Ann Mortimer speculates that many referrals to EIP services, ones who later attract a schizophreniform diagnosis, could be due to subtle brain damage from early chronic drug use – “that is not recoverable, even after several years of anti-psychotic treatment” — she adds, incomprehensibly. If anything will cause brain damage, it is years of exposure to neuroleptic drugs, representing a sustained intake of neurotoxins known to cause reductions in cortical volume. Is it any wonder?

But to address the issue of street drug use: there has been much media commentary about an association between cannabis use and risk of psychosis, especially ‘skunk’ strains with higher levels of the psychoactive THC. But, such drug use and its consequences do not take place in a vacuum. Many other factors will be relevant. Moreover, plenty of FEP cases may not have had chronic drug habits before presenting, nor necessarily have experienced particularly adverse upbringings.

As I’ve mentioned, any supposed ‘high risk’ group for psychosis would tend to overlap with those who may already have presented to services with ‘milder’ mental health issues. A relevant risk factor for a psychotic break can even be consumption of psychotropic drugs like SSRIs. I’ve previously discussed how these appear to raise the risks of developing psychotic or manic symptoms.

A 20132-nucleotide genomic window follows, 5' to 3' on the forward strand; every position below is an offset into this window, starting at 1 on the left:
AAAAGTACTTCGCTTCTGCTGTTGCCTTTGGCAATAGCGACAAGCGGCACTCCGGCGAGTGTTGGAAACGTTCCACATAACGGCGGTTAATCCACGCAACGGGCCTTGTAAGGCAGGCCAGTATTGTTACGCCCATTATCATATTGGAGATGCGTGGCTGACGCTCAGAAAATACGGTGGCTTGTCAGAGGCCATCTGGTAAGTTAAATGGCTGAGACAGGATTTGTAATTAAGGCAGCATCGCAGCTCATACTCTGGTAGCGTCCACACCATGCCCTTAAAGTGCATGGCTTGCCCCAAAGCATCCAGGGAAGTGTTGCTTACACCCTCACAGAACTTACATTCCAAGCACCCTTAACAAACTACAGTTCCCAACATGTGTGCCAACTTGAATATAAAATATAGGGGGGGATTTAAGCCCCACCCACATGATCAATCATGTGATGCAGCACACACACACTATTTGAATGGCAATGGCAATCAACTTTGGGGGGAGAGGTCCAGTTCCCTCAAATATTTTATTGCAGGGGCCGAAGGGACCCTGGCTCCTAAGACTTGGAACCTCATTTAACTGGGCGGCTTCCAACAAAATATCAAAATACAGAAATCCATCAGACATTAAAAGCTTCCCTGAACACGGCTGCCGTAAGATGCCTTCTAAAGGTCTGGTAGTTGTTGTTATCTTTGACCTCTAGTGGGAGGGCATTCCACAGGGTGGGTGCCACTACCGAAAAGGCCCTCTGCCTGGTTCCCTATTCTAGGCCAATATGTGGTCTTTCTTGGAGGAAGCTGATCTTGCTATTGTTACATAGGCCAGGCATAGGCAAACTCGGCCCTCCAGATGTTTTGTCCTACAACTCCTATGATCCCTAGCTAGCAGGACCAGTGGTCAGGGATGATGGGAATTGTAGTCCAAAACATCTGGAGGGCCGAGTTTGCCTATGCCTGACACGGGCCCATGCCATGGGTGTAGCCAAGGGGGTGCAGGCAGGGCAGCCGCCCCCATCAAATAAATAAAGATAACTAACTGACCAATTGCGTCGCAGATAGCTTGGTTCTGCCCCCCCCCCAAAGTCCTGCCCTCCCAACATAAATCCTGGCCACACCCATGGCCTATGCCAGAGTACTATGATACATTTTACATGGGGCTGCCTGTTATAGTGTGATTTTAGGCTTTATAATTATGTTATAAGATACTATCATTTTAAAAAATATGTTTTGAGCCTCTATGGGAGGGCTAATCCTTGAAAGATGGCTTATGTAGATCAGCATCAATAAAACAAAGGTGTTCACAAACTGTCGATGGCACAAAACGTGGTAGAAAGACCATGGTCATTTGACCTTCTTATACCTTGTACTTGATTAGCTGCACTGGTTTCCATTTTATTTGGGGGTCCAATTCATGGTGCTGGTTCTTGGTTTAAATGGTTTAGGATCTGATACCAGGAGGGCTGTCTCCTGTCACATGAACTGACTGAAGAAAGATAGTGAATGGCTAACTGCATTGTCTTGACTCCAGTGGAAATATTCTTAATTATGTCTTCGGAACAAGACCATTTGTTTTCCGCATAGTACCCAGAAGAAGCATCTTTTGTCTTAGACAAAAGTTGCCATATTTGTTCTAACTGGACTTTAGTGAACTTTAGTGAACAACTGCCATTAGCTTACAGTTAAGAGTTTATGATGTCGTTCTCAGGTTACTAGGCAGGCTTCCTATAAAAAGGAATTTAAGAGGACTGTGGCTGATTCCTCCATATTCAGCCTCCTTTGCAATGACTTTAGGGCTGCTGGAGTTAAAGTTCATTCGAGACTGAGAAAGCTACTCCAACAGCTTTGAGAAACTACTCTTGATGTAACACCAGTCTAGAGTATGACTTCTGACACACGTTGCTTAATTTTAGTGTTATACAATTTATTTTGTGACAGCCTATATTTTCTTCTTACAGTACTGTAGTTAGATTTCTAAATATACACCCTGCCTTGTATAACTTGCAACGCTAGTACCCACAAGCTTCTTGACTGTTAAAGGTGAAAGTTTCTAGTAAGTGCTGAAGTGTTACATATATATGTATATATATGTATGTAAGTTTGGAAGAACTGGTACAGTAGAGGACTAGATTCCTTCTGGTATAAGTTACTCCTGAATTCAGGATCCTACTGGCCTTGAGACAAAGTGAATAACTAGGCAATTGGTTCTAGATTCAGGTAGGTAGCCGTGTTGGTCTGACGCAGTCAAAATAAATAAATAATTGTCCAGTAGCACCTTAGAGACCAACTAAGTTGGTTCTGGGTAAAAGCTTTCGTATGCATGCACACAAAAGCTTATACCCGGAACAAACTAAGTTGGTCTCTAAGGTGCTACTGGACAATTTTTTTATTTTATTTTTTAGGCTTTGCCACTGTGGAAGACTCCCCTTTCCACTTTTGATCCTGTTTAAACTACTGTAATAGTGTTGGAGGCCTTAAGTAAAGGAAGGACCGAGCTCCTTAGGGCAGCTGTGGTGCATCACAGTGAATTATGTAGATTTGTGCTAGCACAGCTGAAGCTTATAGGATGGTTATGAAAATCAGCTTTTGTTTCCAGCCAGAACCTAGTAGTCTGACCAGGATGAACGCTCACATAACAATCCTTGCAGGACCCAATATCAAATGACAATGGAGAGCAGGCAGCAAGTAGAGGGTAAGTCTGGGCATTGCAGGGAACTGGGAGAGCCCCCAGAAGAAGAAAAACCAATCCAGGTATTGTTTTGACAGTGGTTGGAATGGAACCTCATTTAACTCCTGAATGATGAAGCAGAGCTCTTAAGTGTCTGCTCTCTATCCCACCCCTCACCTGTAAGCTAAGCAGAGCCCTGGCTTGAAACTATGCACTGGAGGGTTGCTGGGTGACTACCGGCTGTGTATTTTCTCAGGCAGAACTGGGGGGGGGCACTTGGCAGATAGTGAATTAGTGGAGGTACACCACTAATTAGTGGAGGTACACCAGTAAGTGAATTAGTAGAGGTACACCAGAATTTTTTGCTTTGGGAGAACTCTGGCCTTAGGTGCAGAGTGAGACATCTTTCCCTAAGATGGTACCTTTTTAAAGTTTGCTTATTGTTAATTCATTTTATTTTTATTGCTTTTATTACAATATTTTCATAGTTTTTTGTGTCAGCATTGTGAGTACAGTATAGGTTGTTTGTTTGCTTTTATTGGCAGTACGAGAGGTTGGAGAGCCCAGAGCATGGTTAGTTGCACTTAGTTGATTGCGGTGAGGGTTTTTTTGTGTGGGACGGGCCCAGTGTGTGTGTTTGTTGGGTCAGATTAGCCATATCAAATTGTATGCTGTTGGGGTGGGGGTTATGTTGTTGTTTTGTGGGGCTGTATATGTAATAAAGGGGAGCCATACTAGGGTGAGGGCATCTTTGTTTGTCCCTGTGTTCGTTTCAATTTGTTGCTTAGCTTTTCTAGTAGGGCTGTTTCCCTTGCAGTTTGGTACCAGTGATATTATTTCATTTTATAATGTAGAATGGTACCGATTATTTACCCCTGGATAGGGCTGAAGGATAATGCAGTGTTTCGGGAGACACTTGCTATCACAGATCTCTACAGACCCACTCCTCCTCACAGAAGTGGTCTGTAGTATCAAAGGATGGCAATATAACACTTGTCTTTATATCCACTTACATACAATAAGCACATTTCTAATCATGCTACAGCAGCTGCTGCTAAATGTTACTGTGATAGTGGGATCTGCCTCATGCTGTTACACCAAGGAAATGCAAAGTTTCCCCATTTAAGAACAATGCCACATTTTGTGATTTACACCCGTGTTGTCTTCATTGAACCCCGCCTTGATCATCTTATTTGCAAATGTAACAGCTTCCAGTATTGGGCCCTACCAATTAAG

It is acknowledged that “psychoactive drugs that do not directly impact on the dopamine system can impact on dopamine release through indirect effects”. One neuroscientific theory posits serotonergic over-expression as leading to the ‘dopaminergic instability’ theoretically associated with psychosis.

Incredibly, a recent EIP research trial looking at ‘staged treatment’ to prevent psyhosis in young individuals deemed at ‘ultra high risk’, tested the SSRI fluoxetine (Prozac) as an intervention. The Prozac group actually showed slightly lower symptom rating improvements and marginally more ‘transition to psychosis’ than the placebo group. The Prozac arm had the highest reported rate for psychotic events in the trial.**

It is evident that intake of an SSRI can heighten the danger of any illicit drug use resulting in mania or psychosis. The risks of antidepressant and cannabis use can be mutually reinforcing. Studies suggest that cannabis effectively increases the concentrations of SSRIs in the body, raising their activation potential, whilst it is thought that cannabis’ psychoactive THC also acts on serotonin receptors.

Note that effects like these would constitute causal pathways to psychosis, chiefly through compounding drug effects, and lead to symptoms that would likely be assessed as ‘schizophreniform’.